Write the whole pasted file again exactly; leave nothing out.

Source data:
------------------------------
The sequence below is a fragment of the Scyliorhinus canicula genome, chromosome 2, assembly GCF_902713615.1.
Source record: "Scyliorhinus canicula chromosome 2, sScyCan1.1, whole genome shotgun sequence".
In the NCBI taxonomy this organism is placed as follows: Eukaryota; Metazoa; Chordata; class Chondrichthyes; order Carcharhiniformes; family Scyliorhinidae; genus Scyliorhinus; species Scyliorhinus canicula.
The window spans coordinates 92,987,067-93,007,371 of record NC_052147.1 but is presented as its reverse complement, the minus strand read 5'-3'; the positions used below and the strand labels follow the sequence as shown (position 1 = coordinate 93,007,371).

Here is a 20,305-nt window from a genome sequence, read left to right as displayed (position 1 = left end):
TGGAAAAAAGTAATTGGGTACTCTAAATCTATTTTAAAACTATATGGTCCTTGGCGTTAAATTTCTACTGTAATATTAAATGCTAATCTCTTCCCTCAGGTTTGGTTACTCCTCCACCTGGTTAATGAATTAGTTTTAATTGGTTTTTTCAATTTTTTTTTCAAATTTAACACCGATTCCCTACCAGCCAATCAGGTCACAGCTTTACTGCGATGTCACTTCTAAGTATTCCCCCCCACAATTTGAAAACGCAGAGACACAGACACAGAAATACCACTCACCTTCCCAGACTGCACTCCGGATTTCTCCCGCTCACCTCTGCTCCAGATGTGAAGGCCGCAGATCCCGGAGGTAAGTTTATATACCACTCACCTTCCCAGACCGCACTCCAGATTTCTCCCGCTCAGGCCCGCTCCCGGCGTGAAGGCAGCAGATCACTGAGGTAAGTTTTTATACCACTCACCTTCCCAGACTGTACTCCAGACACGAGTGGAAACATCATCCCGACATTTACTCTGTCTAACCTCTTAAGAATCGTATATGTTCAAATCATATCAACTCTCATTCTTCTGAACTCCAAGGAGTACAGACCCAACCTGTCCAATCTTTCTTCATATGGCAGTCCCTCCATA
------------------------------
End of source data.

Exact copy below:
The sequence below is a fragment of the Scyliorhinus canicula genome, chromosome 2, assembly GCF_902713615.1.
Source record: "Scyliorhinus canicula chromosome 2, sScyCan1.1, whole genome shotgun sequence".
In the NCBI taxonomy this organism is placed as follows: Eukaryota; Metazoa; Chordata; class Chondrichthyes; order Carcharhiniformes; family Scyliorhinidae; genus Scyliorhinus; species Scyliorhinus canicula.
The window spans coordinates 92,987,067-93,007,371 of record NC_052147.1 but is presented as its reverse complement, the minus strand read 5'-3'; the positions used below and the strand labels follow the sequence as shown (position 1 = coordinate 93,007,371).

Here is a 20,305-nt window from a genome sequence, read left to right as displayed (position 1 = left end):
TGGAAAAAAGTAATTGGGTACTCTAAATCTATTTTAAAACTATATGGTCCTTGGCGTTAAATTTCTACTGTAATATTAAATGCTAATCTCTTCCCTCAGGTTTGGTTACTCCTCCACCTGGTTAATGAATTAGTTTTAATTGGTTTTTTCAATTTTTTTTTCAAATTTAACACCGATTCCCTACCAGCCAATCAGGTCACAGCTTTACTGCGATGTCACTTCTAAGTATTCCCCCCCACAATTTGAAAACGCAGAGACACAGACACAGAAATACCACTCACCTTCCCAGACTGCACTCCGGATTTCTCCCGCTCACCTCTGCTCCAGATGTGAAGGCCGCAGATCCCGGAGGTAAGTTTATATACCACTCACCTTCCCAGACCGCACTCCAGATTTCTCCCGCTCAGGCCCGCTCCCGGCGTGAAGGCAGCAGATCACTGAGGTAAGTTTTTATACCACTCACCTTCCCAGACTGTACTCCAGACACGAGTGGAAACATCATCCCGACATTTACTCTGTCTAACCTCTTAAGAATCGTATATGTTCAAATCATATCAACTCTCATTCTTCTGAACTCCAAGGAGTACAGACCCAACCTGTCCAATCTTTCTTCATATGGCAGTCCCTCCATA